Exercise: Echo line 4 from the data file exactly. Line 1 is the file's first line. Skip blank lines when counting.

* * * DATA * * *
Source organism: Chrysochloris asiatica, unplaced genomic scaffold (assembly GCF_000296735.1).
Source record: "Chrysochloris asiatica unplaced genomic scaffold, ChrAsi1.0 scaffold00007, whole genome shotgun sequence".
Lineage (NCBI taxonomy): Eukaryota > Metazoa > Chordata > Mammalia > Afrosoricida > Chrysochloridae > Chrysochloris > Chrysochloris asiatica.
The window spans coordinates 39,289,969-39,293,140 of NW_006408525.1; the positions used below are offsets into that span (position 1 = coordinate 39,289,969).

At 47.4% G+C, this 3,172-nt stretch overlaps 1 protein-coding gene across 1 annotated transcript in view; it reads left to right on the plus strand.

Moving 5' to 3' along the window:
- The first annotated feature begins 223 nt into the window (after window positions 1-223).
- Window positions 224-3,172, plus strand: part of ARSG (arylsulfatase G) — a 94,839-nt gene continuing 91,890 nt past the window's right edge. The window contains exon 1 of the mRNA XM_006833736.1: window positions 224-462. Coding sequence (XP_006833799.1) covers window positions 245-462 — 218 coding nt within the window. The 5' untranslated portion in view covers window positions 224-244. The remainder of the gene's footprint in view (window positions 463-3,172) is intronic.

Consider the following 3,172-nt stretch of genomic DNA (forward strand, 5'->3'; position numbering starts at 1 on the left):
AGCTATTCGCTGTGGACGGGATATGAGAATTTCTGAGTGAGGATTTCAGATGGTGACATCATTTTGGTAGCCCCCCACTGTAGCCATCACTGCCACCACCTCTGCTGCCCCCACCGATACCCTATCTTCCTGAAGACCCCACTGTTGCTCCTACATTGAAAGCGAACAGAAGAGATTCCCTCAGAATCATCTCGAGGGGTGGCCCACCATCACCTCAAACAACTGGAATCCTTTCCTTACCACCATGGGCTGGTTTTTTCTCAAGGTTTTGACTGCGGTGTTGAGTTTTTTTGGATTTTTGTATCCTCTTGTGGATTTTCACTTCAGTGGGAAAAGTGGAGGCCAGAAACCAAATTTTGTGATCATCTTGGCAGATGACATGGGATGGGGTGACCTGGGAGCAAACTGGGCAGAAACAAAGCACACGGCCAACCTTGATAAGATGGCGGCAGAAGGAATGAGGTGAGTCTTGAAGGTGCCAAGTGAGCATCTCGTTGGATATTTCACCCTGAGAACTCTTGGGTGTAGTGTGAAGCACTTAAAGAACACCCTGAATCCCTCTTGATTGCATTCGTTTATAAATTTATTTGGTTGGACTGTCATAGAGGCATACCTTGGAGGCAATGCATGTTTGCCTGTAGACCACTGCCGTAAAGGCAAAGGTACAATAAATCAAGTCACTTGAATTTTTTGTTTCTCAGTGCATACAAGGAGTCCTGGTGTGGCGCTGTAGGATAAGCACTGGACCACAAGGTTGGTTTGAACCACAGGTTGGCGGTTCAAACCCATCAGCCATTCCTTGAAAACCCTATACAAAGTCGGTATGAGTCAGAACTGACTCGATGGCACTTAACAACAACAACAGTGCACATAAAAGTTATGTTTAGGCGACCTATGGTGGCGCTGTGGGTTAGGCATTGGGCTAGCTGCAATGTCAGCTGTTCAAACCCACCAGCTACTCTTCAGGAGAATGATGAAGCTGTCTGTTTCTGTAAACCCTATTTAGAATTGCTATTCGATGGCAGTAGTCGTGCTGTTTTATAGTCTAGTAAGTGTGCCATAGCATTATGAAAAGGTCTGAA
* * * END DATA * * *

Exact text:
The window spans coordinates 39,289,969-39,293,140 of NW_006408525.1; the positions used below are offsets into that span (position 1 = coordinate 39,289,969).